https://www.imf.org/external/pubs/ft/fa ... /ostry.pdf
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Re: Canada's Neoliberal Transformation

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Neoliberalism: past, present…future?
The rise of neoliberalism since 1979 is the major factor in transforming the world at the global scale to its current state.


The current state of the world is characterized by issues such as rising income inequality, populist discontent, and increased nationalism and protectionism in the United States (US) and Europe. Is there a common link among these issues? The answer is yes, and the rise of neoliberalism since 1979 is the major factor in transforming the world at the global scale to its current state. The effect of neoliberalism is both inconspicuous such as its role in the dissolution of the Soviet Union, and overt such as its role in rapid globalization marked by rising economic nationalism. How did this come to be and will the spread of populism affect the future of neoliberalism?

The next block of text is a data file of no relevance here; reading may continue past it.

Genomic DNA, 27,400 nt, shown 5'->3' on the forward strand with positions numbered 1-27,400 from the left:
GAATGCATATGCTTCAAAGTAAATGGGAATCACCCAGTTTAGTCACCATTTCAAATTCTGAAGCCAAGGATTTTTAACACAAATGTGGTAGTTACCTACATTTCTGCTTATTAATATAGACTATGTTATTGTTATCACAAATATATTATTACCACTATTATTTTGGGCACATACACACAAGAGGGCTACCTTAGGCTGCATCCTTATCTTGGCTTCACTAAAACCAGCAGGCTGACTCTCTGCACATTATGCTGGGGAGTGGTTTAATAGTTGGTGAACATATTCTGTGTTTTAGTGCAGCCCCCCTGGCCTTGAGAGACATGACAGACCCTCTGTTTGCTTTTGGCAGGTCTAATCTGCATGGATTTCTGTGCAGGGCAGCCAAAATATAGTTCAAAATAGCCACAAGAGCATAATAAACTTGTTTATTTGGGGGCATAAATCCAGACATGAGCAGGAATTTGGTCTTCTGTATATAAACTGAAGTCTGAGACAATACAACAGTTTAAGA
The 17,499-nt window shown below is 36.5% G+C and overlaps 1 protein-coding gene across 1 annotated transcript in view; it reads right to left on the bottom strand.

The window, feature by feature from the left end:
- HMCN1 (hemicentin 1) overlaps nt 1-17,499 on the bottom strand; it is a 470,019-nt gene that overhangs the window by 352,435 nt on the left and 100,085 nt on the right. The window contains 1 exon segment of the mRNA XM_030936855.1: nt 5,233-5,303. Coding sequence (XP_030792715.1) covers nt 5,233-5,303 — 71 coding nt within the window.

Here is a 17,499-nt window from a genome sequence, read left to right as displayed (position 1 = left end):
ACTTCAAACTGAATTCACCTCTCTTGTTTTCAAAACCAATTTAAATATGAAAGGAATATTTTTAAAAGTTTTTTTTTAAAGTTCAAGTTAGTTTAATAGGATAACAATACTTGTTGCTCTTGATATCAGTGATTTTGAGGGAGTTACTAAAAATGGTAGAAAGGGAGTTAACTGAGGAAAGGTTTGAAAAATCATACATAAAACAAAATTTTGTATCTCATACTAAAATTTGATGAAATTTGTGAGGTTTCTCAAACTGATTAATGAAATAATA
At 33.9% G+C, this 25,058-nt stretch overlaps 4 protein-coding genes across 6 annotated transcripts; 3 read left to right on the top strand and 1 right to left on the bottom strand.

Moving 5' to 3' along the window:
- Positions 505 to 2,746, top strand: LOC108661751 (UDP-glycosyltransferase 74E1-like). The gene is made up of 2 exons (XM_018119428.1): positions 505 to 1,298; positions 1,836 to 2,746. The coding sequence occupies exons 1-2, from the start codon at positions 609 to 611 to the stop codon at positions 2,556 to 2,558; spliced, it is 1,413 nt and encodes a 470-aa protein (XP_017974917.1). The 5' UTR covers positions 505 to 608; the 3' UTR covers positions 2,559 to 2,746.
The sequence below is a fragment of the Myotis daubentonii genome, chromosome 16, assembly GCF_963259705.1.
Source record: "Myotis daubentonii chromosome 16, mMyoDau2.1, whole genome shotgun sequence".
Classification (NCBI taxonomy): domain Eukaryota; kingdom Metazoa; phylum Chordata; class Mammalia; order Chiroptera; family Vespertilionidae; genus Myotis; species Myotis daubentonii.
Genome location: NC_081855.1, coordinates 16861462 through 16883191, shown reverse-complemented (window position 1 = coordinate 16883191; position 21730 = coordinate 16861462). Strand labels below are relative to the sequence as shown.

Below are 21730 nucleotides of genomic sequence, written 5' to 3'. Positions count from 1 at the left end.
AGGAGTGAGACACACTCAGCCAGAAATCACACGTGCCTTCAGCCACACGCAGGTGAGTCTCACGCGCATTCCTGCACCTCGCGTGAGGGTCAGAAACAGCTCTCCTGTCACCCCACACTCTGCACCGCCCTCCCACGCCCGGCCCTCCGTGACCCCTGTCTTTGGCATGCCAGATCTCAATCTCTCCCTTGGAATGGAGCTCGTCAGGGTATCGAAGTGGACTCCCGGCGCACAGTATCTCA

>snip<

The effects of neoliberalism

Globalization has been a feature of trade long before the arrival of the free market system—the Silk Road trade route connected Asia and Europe as early as the 2nd century BC. However, neoliberalism was the main driver for the rapid acceleration of globalization starting in the late 20th century. The neoliberal principles of deregulation and trade liberalization provided the incentive to facilitate the flow of capital, goods and services through improvements in communications, transportation and information technology. The quantum leap in globalization resulted in the features of contemporary life such as worldwide interconnectivity and e-commerce.